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Tuskless Elephants

Previously published December 7, 2021.
Ton Smits

Previously published December 7, 2021.


For many centuries, big game hunters have specifically targeted elephants for their prized ivory tusks. In Mozambique, this hunting escalated in 1977, during the Mozambican Civil War, during which soldiers hunted elephants both for food and tusks. Eventually, scientists would discover the surprising effect of this development on elephants.

In the form of videos and pictures, recent evidence shows that more and more female elephants are being born without tusks. Since the tuskless trait is heritable, this rise is most likely the effect of increased ivory hunting, eliminating many elephants with tusks but not as many tuskless ones. Notably, this trend of missing tusks has not affected males as severely, its largest impact being smaller tusks rather than missing ones.

Scientists have also found the cause of this mutation, a fault in the AMELX gene in the X chromosome. This explanation also accounts for the curious imperviousness of male elephants, who only have one gene. If a male elephant had a mutated AMELX gene, it most likely means that other, far more important, genes in the X chromosome have been messed up, meaning the male elephant is doomed. Female elephants have two X chromosomes, allowing mutated females to still survive.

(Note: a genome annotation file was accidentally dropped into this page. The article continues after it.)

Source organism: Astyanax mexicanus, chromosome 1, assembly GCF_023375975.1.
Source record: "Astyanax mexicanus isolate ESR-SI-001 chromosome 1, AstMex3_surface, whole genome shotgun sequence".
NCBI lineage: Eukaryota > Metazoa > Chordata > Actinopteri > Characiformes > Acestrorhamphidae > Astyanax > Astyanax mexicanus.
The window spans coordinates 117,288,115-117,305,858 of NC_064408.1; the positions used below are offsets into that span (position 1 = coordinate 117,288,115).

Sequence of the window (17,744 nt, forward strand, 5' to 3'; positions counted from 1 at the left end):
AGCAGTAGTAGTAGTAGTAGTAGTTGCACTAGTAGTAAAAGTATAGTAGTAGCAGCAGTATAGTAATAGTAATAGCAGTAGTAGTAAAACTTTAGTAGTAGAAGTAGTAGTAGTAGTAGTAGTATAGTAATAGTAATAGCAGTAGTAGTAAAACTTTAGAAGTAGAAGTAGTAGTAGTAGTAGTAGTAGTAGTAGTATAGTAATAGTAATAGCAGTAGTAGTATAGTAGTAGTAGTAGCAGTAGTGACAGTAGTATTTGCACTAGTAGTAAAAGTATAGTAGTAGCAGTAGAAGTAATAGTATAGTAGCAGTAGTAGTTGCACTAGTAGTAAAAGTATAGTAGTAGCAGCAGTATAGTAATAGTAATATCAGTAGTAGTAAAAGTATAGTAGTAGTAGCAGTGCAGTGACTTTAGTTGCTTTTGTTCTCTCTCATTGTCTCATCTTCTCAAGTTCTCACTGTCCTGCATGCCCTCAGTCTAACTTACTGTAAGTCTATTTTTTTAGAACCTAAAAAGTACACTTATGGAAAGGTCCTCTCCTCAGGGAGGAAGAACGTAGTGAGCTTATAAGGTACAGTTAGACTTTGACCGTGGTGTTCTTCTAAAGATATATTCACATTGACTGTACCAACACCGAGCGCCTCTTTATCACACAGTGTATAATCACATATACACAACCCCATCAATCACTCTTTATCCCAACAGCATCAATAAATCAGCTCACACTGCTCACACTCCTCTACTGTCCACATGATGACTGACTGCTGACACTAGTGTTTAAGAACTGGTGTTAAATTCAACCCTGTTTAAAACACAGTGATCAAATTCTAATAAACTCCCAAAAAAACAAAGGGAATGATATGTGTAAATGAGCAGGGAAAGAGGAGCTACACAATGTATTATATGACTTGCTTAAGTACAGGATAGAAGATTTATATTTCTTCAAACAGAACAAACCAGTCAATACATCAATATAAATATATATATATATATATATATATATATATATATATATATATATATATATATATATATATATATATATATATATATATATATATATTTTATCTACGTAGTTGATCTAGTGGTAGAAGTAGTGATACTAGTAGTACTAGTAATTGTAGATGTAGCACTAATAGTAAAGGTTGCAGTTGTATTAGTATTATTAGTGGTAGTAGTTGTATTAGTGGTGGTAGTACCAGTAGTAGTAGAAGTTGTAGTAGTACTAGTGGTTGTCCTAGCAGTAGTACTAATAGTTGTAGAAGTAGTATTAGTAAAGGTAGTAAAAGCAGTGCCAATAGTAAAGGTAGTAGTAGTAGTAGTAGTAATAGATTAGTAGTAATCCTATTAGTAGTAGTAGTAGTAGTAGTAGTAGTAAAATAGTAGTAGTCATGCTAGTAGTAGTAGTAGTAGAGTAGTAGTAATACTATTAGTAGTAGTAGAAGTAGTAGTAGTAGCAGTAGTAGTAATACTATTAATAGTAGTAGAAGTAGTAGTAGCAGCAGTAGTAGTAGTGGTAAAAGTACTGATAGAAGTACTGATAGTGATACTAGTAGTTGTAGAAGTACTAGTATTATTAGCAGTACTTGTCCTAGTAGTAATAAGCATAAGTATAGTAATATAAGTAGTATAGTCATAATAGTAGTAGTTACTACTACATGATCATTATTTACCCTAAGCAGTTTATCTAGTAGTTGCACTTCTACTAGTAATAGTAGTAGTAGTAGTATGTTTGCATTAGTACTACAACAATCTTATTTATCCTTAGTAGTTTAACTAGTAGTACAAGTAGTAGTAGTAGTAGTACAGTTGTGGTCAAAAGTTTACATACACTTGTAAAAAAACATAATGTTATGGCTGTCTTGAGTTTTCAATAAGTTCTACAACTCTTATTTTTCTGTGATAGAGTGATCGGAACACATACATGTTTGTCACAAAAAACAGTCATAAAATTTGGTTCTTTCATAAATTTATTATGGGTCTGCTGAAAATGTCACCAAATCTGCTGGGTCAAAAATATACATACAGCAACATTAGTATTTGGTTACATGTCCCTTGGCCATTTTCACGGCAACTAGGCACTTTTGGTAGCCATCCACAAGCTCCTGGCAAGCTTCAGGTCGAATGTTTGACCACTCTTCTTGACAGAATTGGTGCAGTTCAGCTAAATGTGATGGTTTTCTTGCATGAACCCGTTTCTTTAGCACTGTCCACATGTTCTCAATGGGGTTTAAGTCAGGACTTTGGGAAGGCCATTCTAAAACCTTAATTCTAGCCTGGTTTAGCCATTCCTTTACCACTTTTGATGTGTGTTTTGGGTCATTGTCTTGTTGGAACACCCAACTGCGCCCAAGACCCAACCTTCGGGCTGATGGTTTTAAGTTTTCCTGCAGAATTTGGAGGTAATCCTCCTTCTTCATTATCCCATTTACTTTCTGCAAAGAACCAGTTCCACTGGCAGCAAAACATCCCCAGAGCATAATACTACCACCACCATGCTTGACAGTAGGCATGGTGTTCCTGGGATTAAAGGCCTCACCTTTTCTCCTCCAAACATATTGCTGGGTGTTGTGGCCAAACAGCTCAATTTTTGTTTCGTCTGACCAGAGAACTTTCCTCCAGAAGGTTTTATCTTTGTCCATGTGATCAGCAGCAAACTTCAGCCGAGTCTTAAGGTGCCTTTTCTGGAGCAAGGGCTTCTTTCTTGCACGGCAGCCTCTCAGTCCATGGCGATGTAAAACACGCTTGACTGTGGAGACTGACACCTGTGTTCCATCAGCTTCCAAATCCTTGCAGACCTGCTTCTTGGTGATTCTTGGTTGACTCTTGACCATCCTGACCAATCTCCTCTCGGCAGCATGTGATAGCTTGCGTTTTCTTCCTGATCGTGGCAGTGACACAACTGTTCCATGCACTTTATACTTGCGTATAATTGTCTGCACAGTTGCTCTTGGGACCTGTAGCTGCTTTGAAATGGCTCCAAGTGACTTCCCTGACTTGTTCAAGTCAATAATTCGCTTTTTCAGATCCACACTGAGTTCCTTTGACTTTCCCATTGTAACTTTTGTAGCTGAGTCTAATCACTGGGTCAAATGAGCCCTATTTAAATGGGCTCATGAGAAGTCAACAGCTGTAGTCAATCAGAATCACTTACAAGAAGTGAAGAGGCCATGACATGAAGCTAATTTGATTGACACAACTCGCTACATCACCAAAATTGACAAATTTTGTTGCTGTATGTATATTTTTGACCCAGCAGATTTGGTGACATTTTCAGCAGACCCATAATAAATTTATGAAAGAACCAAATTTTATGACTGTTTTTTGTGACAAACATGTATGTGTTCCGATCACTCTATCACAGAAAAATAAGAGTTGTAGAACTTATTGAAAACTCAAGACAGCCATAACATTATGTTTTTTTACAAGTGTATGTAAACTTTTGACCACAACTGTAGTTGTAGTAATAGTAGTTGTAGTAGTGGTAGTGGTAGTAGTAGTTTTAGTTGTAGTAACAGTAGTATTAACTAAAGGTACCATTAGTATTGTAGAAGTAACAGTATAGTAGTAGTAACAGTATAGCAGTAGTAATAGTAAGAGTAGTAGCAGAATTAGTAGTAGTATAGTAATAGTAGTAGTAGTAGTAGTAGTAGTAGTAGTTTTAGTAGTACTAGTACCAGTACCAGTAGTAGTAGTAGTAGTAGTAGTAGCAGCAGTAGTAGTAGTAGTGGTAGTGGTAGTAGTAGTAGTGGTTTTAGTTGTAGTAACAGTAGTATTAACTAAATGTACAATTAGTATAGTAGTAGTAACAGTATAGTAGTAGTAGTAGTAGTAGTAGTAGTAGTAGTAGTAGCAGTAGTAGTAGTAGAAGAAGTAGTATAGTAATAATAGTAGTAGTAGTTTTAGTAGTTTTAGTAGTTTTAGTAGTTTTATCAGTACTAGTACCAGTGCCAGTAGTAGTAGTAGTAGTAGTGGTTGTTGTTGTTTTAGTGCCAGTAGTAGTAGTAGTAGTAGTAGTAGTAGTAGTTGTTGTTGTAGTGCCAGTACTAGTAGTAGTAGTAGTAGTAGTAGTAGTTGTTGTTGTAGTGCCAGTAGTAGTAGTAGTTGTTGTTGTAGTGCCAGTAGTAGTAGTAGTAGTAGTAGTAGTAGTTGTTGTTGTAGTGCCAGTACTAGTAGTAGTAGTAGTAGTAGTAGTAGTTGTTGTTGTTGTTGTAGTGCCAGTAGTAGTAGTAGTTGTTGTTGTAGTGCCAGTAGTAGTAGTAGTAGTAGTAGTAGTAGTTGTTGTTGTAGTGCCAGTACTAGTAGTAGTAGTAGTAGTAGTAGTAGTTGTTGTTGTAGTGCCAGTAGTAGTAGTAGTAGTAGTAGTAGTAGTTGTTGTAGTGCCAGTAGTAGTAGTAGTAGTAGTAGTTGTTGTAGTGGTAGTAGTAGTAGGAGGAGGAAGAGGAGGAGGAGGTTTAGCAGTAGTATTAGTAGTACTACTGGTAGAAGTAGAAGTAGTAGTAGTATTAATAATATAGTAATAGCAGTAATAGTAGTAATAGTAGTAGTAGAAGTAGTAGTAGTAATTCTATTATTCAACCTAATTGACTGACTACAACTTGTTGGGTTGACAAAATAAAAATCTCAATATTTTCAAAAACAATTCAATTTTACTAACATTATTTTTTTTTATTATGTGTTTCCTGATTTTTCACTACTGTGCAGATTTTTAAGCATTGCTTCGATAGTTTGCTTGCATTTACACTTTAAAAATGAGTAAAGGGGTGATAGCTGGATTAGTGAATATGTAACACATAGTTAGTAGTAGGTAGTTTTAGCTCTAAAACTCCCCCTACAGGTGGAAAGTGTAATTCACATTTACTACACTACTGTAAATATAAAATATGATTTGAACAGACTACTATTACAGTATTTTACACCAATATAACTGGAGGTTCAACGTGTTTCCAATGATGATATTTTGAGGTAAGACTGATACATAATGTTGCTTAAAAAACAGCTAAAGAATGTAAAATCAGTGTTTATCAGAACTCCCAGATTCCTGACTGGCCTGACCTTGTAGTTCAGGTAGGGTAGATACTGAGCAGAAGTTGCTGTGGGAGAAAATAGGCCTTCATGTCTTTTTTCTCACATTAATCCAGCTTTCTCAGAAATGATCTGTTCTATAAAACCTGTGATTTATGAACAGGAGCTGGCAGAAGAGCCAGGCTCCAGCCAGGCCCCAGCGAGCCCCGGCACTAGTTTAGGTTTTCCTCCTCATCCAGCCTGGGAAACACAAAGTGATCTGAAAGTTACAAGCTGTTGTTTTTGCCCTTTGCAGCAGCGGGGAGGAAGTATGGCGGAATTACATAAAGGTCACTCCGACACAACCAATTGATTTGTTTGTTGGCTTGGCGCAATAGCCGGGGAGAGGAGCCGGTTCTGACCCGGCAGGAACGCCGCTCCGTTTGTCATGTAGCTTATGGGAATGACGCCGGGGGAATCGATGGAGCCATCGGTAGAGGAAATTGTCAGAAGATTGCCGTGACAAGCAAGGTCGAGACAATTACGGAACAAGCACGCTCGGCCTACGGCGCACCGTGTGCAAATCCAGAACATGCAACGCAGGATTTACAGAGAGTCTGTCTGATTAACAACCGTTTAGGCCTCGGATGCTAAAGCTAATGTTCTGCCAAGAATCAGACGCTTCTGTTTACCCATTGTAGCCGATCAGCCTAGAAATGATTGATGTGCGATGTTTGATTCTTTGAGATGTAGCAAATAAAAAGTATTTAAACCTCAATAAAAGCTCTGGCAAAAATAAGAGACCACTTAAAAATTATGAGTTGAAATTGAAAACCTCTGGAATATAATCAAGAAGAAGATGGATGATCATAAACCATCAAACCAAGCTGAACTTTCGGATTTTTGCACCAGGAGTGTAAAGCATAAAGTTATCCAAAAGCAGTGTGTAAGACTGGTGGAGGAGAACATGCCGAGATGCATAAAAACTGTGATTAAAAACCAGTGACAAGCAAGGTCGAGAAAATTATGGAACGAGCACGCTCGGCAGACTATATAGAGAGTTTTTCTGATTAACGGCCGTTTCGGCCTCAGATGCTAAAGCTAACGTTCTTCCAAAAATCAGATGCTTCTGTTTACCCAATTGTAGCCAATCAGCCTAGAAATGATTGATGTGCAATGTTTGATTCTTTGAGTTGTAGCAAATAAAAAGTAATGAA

Scientists have seen this swift evolutionary development previously in smaller, faster-growing animals, such as crickets and lizards, but these effects in long-lived, slow-breeding animals such as elephants have never been observed to evolve in such a short period of time (about 15 years). Observations of rapid evolution in elephants serve as further proof of the power of human whims on nature.

While it may seem like a positive development, making elephants less appealing to hunters, going tuskless isn’t all sunshine and roses. Besides looking nice and satisfying human superstitions, elephant tusks serve many practical purposes. Elephants use their tusks to change their environment, tearing down trees, and moving dirt, serving as an integral part of an elephant’s survival toolkit. Other animals also rely on the terraforming of elephants, such as small lizards in the savannah, who live in the ruins of trees toppled by elephants. An increased number of tuskless elephants would not only harm the elephant population, but all other animals that depend on them, thus serving to destroy the ecosystem. In addition, since male elephants can’t be tuskless but females can be, many experts hypothesize that poachers will focus more on male elephants, potentially putting elephants in even more peril.

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